A Los Angeles County Fire Department truck moves quickly to scene. Katharine Lotze/The Signal

It’s an ideal time for controlled burns — cool temps, no wind

If you saw smoke or smelled smoke around the Santa Clarita Valley this past week and wondered why you saw no mention of a brush fire, it’s because firefighters jumped on the chance to get rid of brush fire fuel while it’s cool and windless.

Since Monday, fire crews have been going to spots where brush fires are likely to break out and getting rid of the stuff that fuels them — the brush.

On Wednesday, between 8 a.m. and noon, about a dozen work crews including a handful of paid firefighter teams and about half a dozen crews made up of inmates set up on the 32100 block of Castaic Lake Drive.

“If we had enough fire goats to eat up thousands of acres, we’d have them out there — but we don’t,” said Sky Cornell, spokesman for the Los Angeles County Fire Department.

“Goats can eat an acre a day,” he said. “So, instead, we have crews out there to burn all that off right now.”

The controlled burns were done this week since the weather allows it.

“We do them now because it’s windy and it’s not too hot,” Cornell said.

A controlled burn is a strategically set fire intended to burn dry brush. They reduce the fuel in areas considered likely to burn so that a fire there during the height of wildfire season will be more easily extinguished.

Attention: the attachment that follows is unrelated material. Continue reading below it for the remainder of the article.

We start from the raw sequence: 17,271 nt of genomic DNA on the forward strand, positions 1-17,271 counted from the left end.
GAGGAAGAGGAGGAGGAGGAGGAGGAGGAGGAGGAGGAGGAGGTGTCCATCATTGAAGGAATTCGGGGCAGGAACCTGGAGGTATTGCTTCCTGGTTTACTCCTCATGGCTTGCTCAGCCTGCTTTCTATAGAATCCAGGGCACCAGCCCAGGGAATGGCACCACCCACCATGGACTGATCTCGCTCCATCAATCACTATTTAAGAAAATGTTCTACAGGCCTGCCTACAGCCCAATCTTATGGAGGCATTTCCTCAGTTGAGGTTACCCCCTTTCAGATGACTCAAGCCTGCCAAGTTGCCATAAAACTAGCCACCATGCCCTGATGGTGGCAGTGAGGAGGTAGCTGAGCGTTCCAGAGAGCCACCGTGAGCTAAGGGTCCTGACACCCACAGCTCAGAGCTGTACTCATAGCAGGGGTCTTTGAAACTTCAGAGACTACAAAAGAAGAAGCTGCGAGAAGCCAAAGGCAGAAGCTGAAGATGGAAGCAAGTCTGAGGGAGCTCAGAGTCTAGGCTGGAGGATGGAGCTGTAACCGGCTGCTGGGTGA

Every year, fire officials bring in bulldozers, set up fire lines and put hoses down for carrying out prescribed fires.

Typically, fire crews start at the top of a ridge and do a test burn to see if lighting a small area is OK. Then they progress to (igniting) larger strips.

Bigger wildfires and more of them are what fire officials have told civic leaders to expect, in light of the devastating Woolsey Fire last year.

In December, Los Angeles County supervisors paid $4.5 million to learn what fire officials need to fight deadly wildfires, such as the Woolsey Fire.

They agreed to hire a consultant who would conduct a one-year public outreach project.

It was their understanding that such a project would “create awareness of the new realities” faced by the Los Angeles County Fire Department.

The county fire chief is expected to report back to the board with a status, as well as a final report at the end of the project.

Supervisors called the Woolsey Fire “the worst to hit Los Angeles County in modern history,” noting it raged for almost two weeks, burning through 97,000 acres, including pristine open space in the Santa Monica Mountains.

It destroyed 2,000 structures and displaced thousands of residents. According to the needs assessment performed earlier this year, the cost for replacing old fire engines, purchasing additional helicopters and replacing their communications system is over $170 million.

The cost for repairing fire stations — and in some cases replacing fire stations that are over 50 years old — is close to $750 million.

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